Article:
Before setting out to sharpen your knife, you need to understand why it is important for you to keep it sharp. One reason is precision. A sharp knife goes right through the material it is supposed to cut at the right places. It is particularly useful as it ensures the safety when holding one. A sharp knife is also time-saving as it gets the work done easier.
So now you have seen the need to have your knife sharpened. The next question is deciding on whether to do it yourself or let someone do the work for you. If you choose to do it alone, we will take you through the different ways. If you also decide to get assistance, there are certain measures to bear in mind.
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The most important aspect, when it comes to this, is finding out what type of knife you own. It helps define what kind of angle your knife is in order to sharpen it right. If you also do not know, don’t fret, most of them range between 10 and 30 degrees. Ensure you sharpen at this level.
There are several kinds of knives depending on the use. There are kitchen knives, paring ones, boning knives, chef’s knives, carving and slicing knives, bread knives, utility knives and others which include the santoku kind.
The edge of the blade also matters. Is is serrated or flat? Most warranties do not cover the serrated one, unfortunately, so you’ll have to learn how to go about sharpening on your own.
Sharpening involves two steps: grinding and honing. The former reduces the steel while the latter buffs the outcome and levels it out. There is an additional step you can do without, but works wonders when you go through it: the stripping stage. Barbers commonly do it. Ever seen them pass the blades up and down a leather belt? It produces the best results of sharpness following the two stages. It clears the burrs from the knife’s edge.
The dullness of the knife determines the method of sharpening. If it is very dull, a rough tool is required first. The much sharper ones require less work as a fine tool just increases their blades sharpness. There are several stages involved with each technique.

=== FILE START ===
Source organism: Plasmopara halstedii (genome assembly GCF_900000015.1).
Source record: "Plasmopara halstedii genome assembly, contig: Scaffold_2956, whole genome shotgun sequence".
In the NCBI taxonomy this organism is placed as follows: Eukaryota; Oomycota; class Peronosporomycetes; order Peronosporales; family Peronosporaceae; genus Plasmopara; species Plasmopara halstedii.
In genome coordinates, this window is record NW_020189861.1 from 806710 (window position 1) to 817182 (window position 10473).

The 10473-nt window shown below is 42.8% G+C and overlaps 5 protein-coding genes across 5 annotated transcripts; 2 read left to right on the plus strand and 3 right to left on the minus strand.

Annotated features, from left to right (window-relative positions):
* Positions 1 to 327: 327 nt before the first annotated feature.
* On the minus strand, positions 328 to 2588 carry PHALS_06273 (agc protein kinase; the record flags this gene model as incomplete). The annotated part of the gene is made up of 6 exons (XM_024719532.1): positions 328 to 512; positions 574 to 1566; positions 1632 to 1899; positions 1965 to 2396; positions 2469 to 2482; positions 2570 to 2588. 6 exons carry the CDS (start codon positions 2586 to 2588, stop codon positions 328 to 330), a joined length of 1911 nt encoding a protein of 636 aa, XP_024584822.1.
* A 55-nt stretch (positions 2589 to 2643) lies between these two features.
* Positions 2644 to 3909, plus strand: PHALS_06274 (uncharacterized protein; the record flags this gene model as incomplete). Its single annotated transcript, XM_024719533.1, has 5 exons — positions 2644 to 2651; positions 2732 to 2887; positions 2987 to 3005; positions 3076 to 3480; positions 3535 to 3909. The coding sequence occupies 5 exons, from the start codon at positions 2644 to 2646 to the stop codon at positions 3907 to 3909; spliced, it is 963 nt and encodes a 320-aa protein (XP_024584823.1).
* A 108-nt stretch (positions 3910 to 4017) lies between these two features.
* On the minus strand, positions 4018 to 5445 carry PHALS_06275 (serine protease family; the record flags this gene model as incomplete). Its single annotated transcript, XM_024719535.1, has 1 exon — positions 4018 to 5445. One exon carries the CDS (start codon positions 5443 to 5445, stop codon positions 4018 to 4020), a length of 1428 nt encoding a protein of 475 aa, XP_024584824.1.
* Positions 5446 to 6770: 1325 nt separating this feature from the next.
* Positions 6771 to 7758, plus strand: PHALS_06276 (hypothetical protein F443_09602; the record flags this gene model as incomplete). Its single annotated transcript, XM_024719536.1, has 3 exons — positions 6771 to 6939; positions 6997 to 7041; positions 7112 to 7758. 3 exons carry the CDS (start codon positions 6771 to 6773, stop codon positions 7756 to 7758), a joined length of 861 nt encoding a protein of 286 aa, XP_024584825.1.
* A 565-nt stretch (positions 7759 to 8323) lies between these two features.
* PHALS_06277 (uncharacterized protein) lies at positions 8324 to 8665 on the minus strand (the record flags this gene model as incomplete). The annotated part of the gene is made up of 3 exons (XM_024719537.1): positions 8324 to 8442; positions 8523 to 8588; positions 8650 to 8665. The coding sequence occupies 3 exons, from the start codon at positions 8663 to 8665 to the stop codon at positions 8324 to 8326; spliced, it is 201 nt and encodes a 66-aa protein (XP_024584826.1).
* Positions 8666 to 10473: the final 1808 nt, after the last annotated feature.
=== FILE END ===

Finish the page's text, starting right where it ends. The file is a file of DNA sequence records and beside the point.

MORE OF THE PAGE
Using A Wet Stone
It is the most common type of sharpening done as it is the one boy scouts employ. It is called a wet stone because one uses spit, oil or water on the knife to remove the small metal chippings without causing damage.
In order to get the right angle when sharpening, use a sharpie to mark the edge. If, after sharpening, the mark is gone, you got the angle right, if it is still visible, you need to adjust the angle as it is either too high or too low.
Count the number of strokes you make on each side of the blade so that you do the same on the other one. The typical number to aim at achieving is 20 strokes. You do not want a blade with different levels of blade sharpened. It will make it brittle and weak.
The most common type is the Spyderco sharpener. The advantage of using this tool is that it can sharpen, serrated blades, fish-hooks and awls.
Learning how to use it is a skill. It requires consistency and patience. The machine automatically cuts at 15-20 degrees so you can rest assured that you have that bit sorted. It comes in an assorted set of two ceramic stones of varying grits.
You need to hold the knife facing downwards and push it slightly into the stones as you pull it in your direction. Always begin with the clean stones and the rougher grits.
Sand Paper and a Mouse Pad
A sand paper can be adhered to an old mouse pad and used for this. The spongy nature of the mouse pad produces good results when the sharpening is done facing and stroked away from you. Both coarse and fine sharpening can be done by adjusting the sand paper accordingly to 800 and 1200 respectively. It can be useful for fine “touch-ups“ following the use of a diamond stone.
These sharpeners can be bought at convenience stores and come in handy for kitchen and outdoor blades and knives. They are convenient to use but are frowned upon because they produce inconsistent results. They are reported to leave burrs and cleaning out the steel can be quite a task.
Do It For Me
A simple way out would be to carry them with you to the store. At such places, they employ the use of belt sanders or grinding wheels for fast sharpening. While it’s an advantage, is also a disadvantage because there will be lots of burrs.
Before you set out to return your knife to the company, you should ask around for services that are offered. Some lucky people have had their knives sharpened at local butcheries for no cost at all. They also seem quite satisfied by the work done.
If you are not as lucky, ensure your knife came with a warranty. Package the knife safely into the box and label it with the address of the company and your personal address. You may enclose the money in the package or pay via other means.